Lord Abbett Affiliated Fund, Inc., et al v. Navient Corporation et al

Filing 55

MEMORANDUM. Signed by Judge Gregory M. Sleet on 9/6/2017. (mdb)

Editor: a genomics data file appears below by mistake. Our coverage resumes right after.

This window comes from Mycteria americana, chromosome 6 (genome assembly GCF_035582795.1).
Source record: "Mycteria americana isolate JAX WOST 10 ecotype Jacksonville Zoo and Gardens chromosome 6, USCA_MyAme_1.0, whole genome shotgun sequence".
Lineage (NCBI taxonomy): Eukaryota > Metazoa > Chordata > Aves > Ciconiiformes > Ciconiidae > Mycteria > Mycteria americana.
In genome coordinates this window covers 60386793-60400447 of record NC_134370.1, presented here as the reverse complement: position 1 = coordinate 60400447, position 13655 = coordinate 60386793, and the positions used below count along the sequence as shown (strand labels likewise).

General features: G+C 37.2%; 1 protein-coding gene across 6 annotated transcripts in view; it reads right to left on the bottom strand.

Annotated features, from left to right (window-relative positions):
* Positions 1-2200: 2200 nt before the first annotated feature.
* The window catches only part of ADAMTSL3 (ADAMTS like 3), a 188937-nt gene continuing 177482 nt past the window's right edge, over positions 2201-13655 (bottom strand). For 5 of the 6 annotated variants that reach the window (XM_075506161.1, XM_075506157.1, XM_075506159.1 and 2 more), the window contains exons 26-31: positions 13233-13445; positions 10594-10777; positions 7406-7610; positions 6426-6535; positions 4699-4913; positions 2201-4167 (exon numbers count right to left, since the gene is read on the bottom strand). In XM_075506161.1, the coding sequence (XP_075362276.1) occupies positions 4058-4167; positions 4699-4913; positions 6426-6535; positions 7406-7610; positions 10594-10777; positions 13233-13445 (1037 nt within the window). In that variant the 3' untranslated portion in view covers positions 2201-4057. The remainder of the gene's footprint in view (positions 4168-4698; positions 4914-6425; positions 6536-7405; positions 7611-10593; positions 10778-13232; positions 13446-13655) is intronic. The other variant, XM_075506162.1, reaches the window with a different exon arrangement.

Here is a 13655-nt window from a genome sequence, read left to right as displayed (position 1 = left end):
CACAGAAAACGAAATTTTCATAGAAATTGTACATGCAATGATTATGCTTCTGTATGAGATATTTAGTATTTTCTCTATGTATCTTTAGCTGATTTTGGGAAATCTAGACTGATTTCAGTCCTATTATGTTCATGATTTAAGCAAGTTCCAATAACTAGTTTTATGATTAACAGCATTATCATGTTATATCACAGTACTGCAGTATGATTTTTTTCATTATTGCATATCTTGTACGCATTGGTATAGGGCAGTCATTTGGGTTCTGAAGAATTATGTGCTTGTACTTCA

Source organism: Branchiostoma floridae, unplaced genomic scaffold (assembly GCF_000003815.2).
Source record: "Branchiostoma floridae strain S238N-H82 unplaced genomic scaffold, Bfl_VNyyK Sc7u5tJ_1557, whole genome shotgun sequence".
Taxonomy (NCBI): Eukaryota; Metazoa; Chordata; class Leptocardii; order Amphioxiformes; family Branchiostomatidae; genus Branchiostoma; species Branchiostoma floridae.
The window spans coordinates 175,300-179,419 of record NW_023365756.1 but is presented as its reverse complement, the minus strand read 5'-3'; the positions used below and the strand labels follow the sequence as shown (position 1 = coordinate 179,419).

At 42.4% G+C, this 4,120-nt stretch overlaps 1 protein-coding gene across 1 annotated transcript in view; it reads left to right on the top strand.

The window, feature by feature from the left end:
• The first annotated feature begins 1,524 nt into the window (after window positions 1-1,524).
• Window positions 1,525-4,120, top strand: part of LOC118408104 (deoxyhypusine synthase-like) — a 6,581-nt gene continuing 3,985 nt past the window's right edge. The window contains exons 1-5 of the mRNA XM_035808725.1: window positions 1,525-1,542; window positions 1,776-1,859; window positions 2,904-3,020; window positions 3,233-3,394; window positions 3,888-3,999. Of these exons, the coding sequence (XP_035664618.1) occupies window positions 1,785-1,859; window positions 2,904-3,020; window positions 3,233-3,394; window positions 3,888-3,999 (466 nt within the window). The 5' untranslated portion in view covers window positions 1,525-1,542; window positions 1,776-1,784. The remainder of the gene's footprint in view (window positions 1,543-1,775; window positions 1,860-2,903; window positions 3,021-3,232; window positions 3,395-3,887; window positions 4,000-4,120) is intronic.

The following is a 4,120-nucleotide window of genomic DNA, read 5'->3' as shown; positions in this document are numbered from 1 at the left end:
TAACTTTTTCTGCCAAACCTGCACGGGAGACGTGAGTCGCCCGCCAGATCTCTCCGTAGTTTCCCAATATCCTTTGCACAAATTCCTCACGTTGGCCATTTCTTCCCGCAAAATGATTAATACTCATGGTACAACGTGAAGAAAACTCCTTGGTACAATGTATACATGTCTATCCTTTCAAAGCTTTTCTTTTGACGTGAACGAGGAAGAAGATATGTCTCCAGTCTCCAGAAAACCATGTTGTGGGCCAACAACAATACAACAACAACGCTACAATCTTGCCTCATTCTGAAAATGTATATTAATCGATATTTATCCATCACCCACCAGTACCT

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IN THE UNITED STATES DISTRICT COURT FOR THE DISTRICT OF DELAWARE LORD ABBETT AFFILIATED FUND, INC., et al., Individually and on Behalf of All Others Similarly Situated, ) ) ) ) Plaintiffs, ) ) v. ) ) NAVIENT CORPORATION, et al., ) ) Defendants. ) ~~~~~~~~~~~) Civ. No. 16-112-GMS CONSOLIDATED MEMORANDUM I. INTRODUCTION Lead Plaintiffs, referred to collectively as the Lord Abbett Funds, filed a consolidated amended class action complaint (the "complaint") alleging violations of Sections 1O(b) and 20(a) of the Securities Exchange Act of 1934 (the "Exchange Act") and Sections 11, 12(a)(2), and 15 of the Securities Act of 1933 (the "Securities Act"). 1 (D.I. 36). Defendant Navient Corporation ("Navient") and the Individual Defendants have moved to dismiss the complaint pursuant to Fed. R. Civ. P. 9(b) and 12(b)(6), and the Private Securities Litigation Reform Act of 1995 (the "PSLRA"). 2 (D.I. 38). The Underwriter Defendants have joined in the motion to dismiss. 3 (D.I. The Lord Abbett Funds are comprised of the Lord Abbett Affiliated Fund, Inc., the Lord Abbett Equity Trust-Lord Abbett Calibrated Mid Cap Value Fund, the Lord Abbett BondDebenture Fund, Inc., and the Lord Abbett Investment Trust-Lord Abbett High Yield Fund. 2 The Individual Defendants are John F. Remondi, Somsak Chivavibul, William M. Diefenderfer, III, Ann Torre Bates, Diane Suitt Gilleland, Linda Mills, Barry A. Munitz, Steven L. Shapiro, Jane J. Thompson, and Barry L. Williams. 3 The Underwriter Defendants are Barclays Capital Inc., Credit Suisse Securities USA LLC, Deutsche Bank Securities Inc., Goldman, Sachs & Co., J.P. Morgan Securities, -LLC, Merrill Lynch, Pierce, Fenner & Smith Incorporated, RBC Capital Markets LLC, RBS Securities Inc., and Wells Fargo Securities LLC. 1 42, D.I. 48). Navient, the Individual Defendants, and the Underwriter Defendants are referred to herein collectively as the "Defendants." The court has subject matter jurisdiction over this action pursuant to 28 U.S.C. § 1331 (federal question jurisdiction), 15 U.S.C. § 78aa Gurisdiction for violations of the Exchange Act), and 15 U.S.C. § 77v Gurisdiction for violations of the Securities Act). For the following reasons, the motion to dismiss is granted and the complaint is dismissed with leave to amend. II. BACKGROUND Navient is one of the country's largest servicers of student loans. (D.I. 43 at 3). The company was formed in April 2014 through a spin-off from Sallie Mae. (D.I. 39 at 2; D.I. 36 ii 81). The complaint is based on various disclosures Navient made between April 17, 2014 and December 28, 2015, which Defendants have helpfully grouped into three categories: (1) Navient's ' allowance for loan losses and related financial metrics, (2) Navient's compliance culture, and (3) Navient's credit facilities. (D.I. 36 ii 1; D.I. 39 at 7-8). A. Allowance for Loan Losses Navient holds a significant portfolio of private education loans ("PELs") on which it earns net interest income. (D.I. 36 ii 12; D.I. 39 at 2). When Navient concludes that a PEL is uncollectible, the unrecoverable portion of the loan is charged against an allowance for loan losses. (D.I. 36 ii 89). Navient estimates and maintains an allowance for loan losses at a level sufficient to cover charge-offs expected over the next two years. (Id.). The complaint alleges that Navient manipulated loan forbearances-temporary reprieves of distressed borrowers' payment obligations-to avoid having to classify loans as delinquent. (Id. at ii 1). Reporting artificially low delinquency rates allowed Navient to report artificially low loan loss provisions. (Id.). Because loan loss provisions were recorded as expenses against income, Navient was consequently 2 able.to report artificially high net interest income. (Id.). In July 2015, Navient disclosed that it increased its loan loss provision for its PEL segment of business 31. 7%. (Id. at if 177). B. Compliance Culture Navient made several disclosures during the class period regarding its interactions with federal regulators. For example, on May 9, 2014, Navient disclosed that its wholly-owned subsidiary Navient Solutions, Inc. ("NSI") had received a civil investigative demand from the Consumer Financial Protection Bureau ("CFPB") related to its disclosure and assessment of late fees. (D.I. 36 if 98). On May 13, 2014, the Department of Justice issued a press release announcing a $60 million settlement of allegations that NSI, Navient, and Sallie Mae charged military service members excessive rates on student loans, in violation of the Servicemembers Civil Relief Act ("SCRA"). (Id. at if 100). In November 2014, Navient d!sclosed that its wholly-owned subsidiary Pioneer received a civil investigative demand from the CFPB relating to the rehabilitation ofloans and collection of defaulted student debt. (Id. at if 142). On February 27, 2015, the Department of Education announced that it was terminating its contracts with Pioneer and four other private collection agencies following a review by the Department's Federal Student Aid office, which "found that agents of [the five entities] made materially inaccurate representations to borrowers about the loan rehabilitation program." (Id. at iii! 42, 156). On August 24, 2015, Navient disclosed that NSI received a notice from the CFPB that its Office of Enforcement was considering taking legal action against NSI regarding its disclosure and assessment of late fees. (Id. at if 186). There are several other allegations scattered throughout the .complaint regarding other regulations governing Navient, compliance, and the SCRA. (See, e.g., Id. at iii! 19, 99, 146, 192, 221). For the reasons explained below, it is difficult to grasp the entirety of the story the complaint is trying 3 to tell with respect to Navient's compliance culture, other than the conclusory allegation that it was not as good as claimed. C. Credit Facilities Navient made several disclosures regarding its credit facilities. For example, on October 20, 2015, Navient disclosed that its borrowing capacity under credit facilities not identified in the complaint had been reduced. (D.I. 36 ~ 60). On December 28, 2015, Navient disclosed that the Federal Home Loan Bank of Des Moines ("FHLB-DM") was reducing the borrowing capacity available to Navient's wholly-owned subsidiary HICA Education Loan Corporation. (Id. at~ 61). The complaint alleges that these credit facilities were a source of low-cost borrowing and, therefore, the reduction in aggregate borrowing capacity, had a material impact on Navient's liquidity. (Id. III. at~ 62). STANDARD OF REVIEW A. Rule 12(b)(6) Under Rule 8(a), a complaint must contain "a short and plain statement of the claim showing that the pleader is entitled to relief." Fed. R. Civ. P. 8(a)(2). Each allegation "must be simple, concise, and direct." Fed. R. Civ. P. 8(d)(l). To survive a motion to dismiss under Rule 12(b)(6), a plaintiff must plead facts sufficient to "state a claim to relief that is plausible on its face." Ashcroft v. Iqbal, 556 U.S. 662, 677-78 (2009) (quoting Bell At!. Corp. v. Twombly, 550 U.S. 544, 570 (2007)). Courts must accept all well-pleaded factual allegations in the complaint as true and draw all reasonable inferences in favor of the plaintiff. In re Rockefeller Ctr. Prop., Inc. Sec. Litig., 311F.3d198, 215 (3d Cir. 2002). The court's review is limited to the allegations in the complaint, exhibits attached to the complaint, documents incorporated by reference, and items 4 subject to judicial notice. Siwulec v. J.M Adjustment Serv., LLC, 465 Fed. App'x 200, 202 (3d Cir. 2012). B. Rule 9(b) & the PSLRA All securities fraud claims are subject to the heightened pleading requirements of Fed. R. Civ. P. 9(b) and the PSLRA. Inst. Inv'rs Grp. v. Avaya, Inc., 564 F.3d 242, 253 (3d Cir. 2009). Rule 9(b) requires plaintiff to "state with particularity the circumstances constituting fraud or mistake." Put another way, Rule 9(b) requires that a plaintiff set forth "the who, what, when, where and how" of the alleged fraud. In re Advanta Corp. Sec. Litig., 180 F.3d 525, 534 (3d Cir. 1999). Under the PSLRA, plaintiffs must: (1) "specify each statement alleged to have been misleading and the reason or reasons why the statement is misleading;" and (2) "state with particularity facts giving rise to a strong inference that the defendant acted with the required state of mind." Tellabs, Inc. v. Makar Issues & Rights, Ltd., 551 U.S. 308, 321 (2007) (internal citations and punctuation omitted) (quoting 15 U.S.C. § 78u-4(b)(l) and 15 U.S.C. § 78u-4(b)(2)). "A complaint can be long-winded, even prolix, without pleading with particularity." Williams v. WMX Techs., Inc., 112 F.3d 175, 178 (5th Cir. 1997). C. Claims that Sound in Fraud When Securities Act claims "are grounded in fraud rather than negligence," the heightened pleading standard of Rule 9(b) applies. Cal. Public Employees' Ret. Sys. v. Chubb Corp., 394 F.3d 126, 161 (3d Cir. 2004). Rule 9(b) still applies to Securities Act claims despite an express disavowal of fraud where the claims are "immersed in unparticularized allegations of fraud" and "a core theory of fraud permeates the entire" complaint. Id. at 160. Here, Plaintiffs have superficially divided the allegations in their complaint between the Exchange Act claims and the Securities Act claims, but they directly allege acts of fraud in support of their Securities Act claims. 5 For example, the complaint alleges that Navient and its subsidiaries "were misleading borrowers about the benefits of a federal student loan rehabilitation program," and "were engaged in improper and unlawful loan servicing and debt collection practices." (D.I. 36 ii 287). These are allegations of intentional misconduct. Plaintiffs also expressly incorporate by reference into their Securities Act claims allegations of fraud alleged in support of their Exchange Act claims. (Id. at iii! 287, 297 (incorporating by reference iii! 21-33, 35-38, 42-45, 56, 59-65)). The incorporated allegations include that "Navient engaged in a widespread and continual practice of concealing from investors" delinquencies in PEL loans, (Id. at ii 21); that "Navient senior management knew or recklessly disregarded [Navient's] improper practices," (Id. at ii 24); and that "developments leading to the Company's disappointing quarterly results were previously known or available to" Defendants, (Id. at ii 37). Accordingly, Plaintiffs' Securities Act claims are governed by Rule 9(b). IV. DISCUSSION Defendants argue that the complaint should be dismissed, because it relies on puzzle pleading that does not satisfy either the notice pleading standard of Rule 8(a) or the heightened pleading standards of Rule 9(b) and the PSLRA. (D.I. 39 at 6). The court agrees. The 135-page complaint quotes or references over forty SEC filings and press releases covering numerous aspects of Navient's business without always identifying which portions of the statements are supposedly false or misleading. (See, e.g., D.I. 36 iii! 90, 99, 100, 105, 106, 111, 116, 120, 121, 133, 140, 141).4 The purportedly misleading statements are not organized by category, making 4 See Dawes v. Imperial Sugar Co., 975 F. Supp. 2d 666, 693 (S.D. Tex. 2013) (discussing proper and improper use of block quotes). 6 the complaint repetitive. 5 (See, e.g., Id. at~~ 110, 127, 159, 174; see also Id. at~~ 92, 104, 115, 132, 166). The complaint frequently cross-references other paragraphs in the complaint making it very difficult to follow. Several times, the complaint follows approximately fifty paragraphs of alleged misstatements regarding different aspects of Navient's business with a single paragraph alleging that the misstatements were false or misleading for any one of several reasons. (Id. at ~ 143). "[T]he net effect of the pleading's format is to leave the reader. .. jumping from page to page in an attempt to link the alleged statements to the background that supposedly makes them false and misleading." Conlee v. WMS Indus., Inc., 2012 WL 3042498, at *4 (N.D. Ill. July 25, 2012). "The court should not have to play connect-the-dots in order to identify the facts and trends upon which plaintiffs base their claim." In re PetSmart, Inc. Sec. Litig. 61 F. Supp. 2d 982, 991 (D. Ariz. 1999)). As a result, Plaintiffs have failed to set forth a "short and plain" statement of their claims and make each allegation "simple, concise and direct" in violation of Fed. R. Civ. P. 8. At the same time, in contravention of the PSLRA, Plaintiffs have failed to craft a complaint in such a way that a reader can determine precisely which statements (or portions of statements) are alleged to be false or misleading, and the reason why each statement is false or misleading. "Until plaintiffs specifically identify the statements on which they would like to proceed and the reasons why these statements are false or misleading, neither the defendants nor the court can address these allegations with the degree of particularity required by the PSLRA." In re Wilmington Trust Sec. 5 Several courts have expressed a preference for statements to be organized by category. See, e.g., N Port Firefighters' Pension-Local Option Plan v. Temple-Inland, Inc., 936 F. Supp. 2d 722, 73 9 (N.D. Tex. 2013) (ordering plaintiffs to provide a chart of plaintiffs' allegations organized under specific categories); May v. Barick, 1997 WL 314166, at *8 (C.D. Cal. Mar. 3, 1997) ("Plaintiffs failure to address defendants allegedly misleading statements individually, or even by category, and to state why each statement, or category of statements is misleading, renders this Courts' task, and the task of the defendants, excessively difficult."). 7 Litig., 852 F. Supp. 2d 477, 490 (D. Del. 2012). Accordingly, Defendants' motion to dismiss is granted with leave for Plaintiffs to amend the complaint. See Lauria v. Biosante Pharm., Inc., 968 F. Supp. 2d 951, 959 (N.D. Ill. 2013) (dismissing a complaint because "a plaintiff must allege facts necessary to support his fraud claim in a clear and understandable manner"); In re PetSmart, Inc. Sec. Litig. 61 F. Supp. 2d 982, 1001 (D. Ariz. 1999) (cautioning plaintiffs against refiling unless they can "commit to a theory of who knew what when, who did what when, and why," which "may foreclose certain litigation strategies," but is necessary to meet the pleading burdens). V. CONCLUSION For the foregoing reasons, Defendants' motion to dismiss (D.I. 38) is granted with leave for Plaintiffs to amend the complaint (D.I. 36). An appropriate order will be entered. Dated: September _£___, 2017 8